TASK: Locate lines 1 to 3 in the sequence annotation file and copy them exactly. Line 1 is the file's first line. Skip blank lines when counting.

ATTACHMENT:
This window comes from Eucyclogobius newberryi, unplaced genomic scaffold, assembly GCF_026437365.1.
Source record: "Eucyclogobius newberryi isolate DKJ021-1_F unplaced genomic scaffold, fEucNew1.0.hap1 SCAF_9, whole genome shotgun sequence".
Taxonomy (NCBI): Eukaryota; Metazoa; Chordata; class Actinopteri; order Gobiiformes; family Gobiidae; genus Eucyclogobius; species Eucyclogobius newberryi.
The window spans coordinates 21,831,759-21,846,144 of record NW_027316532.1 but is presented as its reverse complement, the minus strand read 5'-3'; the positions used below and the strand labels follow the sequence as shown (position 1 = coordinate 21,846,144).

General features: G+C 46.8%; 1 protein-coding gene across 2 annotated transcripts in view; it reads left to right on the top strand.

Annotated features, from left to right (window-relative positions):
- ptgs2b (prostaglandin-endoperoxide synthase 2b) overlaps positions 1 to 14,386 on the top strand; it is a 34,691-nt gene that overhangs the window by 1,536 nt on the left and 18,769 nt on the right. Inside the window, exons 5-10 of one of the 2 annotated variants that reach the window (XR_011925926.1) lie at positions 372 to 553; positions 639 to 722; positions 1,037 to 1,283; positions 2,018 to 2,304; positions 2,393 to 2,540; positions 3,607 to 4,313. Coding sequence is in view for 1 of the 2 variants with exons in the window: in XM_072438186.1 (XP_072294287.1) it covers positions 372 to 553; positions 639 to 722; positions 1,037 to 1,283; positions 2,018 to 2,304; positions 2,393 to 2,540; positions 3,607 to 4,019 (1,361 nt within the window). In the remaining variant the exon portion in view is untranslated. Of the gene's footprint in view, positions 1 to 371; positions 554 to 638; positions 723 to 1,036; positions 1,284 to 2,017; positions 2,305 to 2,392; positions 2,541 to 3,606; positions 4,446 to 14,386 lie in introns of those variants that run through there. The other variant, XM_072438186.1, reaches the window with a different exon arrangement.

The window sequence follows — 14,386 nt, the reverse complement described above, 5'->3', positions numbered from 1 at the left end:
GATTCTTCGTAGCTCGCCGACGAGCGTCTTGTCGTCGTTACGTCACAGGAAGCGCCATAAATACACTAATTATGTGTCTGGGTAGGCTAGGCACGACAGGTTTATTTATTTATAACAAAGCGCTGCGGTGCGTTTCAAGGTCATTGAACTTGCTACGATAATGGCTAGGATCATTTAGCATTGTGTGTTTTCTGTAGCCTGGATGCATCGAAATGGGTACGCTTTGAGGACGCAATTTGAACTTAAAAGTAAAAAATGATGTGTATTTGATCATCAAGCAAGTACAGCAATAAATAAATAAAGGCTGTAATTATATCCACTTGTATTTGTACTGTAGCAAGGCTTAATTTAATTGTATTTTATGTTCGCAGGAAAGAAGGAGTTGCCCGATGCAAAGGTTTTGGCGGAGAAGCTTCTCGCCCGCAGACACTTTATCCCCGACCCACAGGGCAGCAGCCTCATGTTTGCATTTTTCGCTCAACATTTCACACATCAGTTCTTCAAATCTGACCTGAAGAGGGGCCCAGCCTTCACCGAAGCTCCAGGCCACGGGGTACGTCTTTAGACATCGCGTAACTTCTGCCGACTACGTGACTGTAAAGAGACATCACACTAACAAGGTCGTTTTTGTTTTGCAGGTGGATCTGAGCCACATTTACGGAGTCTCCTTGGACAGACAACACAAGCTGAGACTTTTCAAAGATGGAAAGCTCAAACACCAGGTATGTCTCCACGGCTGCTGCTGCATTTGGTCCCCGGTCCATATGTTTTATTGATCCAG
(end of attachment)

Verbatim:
This window comes from Eucyclogobius newberryi, unplaced genomic scaffold, assembly GCF_026437365.1.
Source record: "Eucyclogobius newberryi isolate DKJ021-1_F unplaced genomic scaffold, fEucNew1.0.hap1 SCAF_9, whole genome shotgun sequence".
Taxonomy (NCBI): Eukaryota; Metazoa; Chordata; class Actinopteri; order Gobiiformes; family Gobiidae; genus Eucyclogobius; species Eucyclogobius newberryi.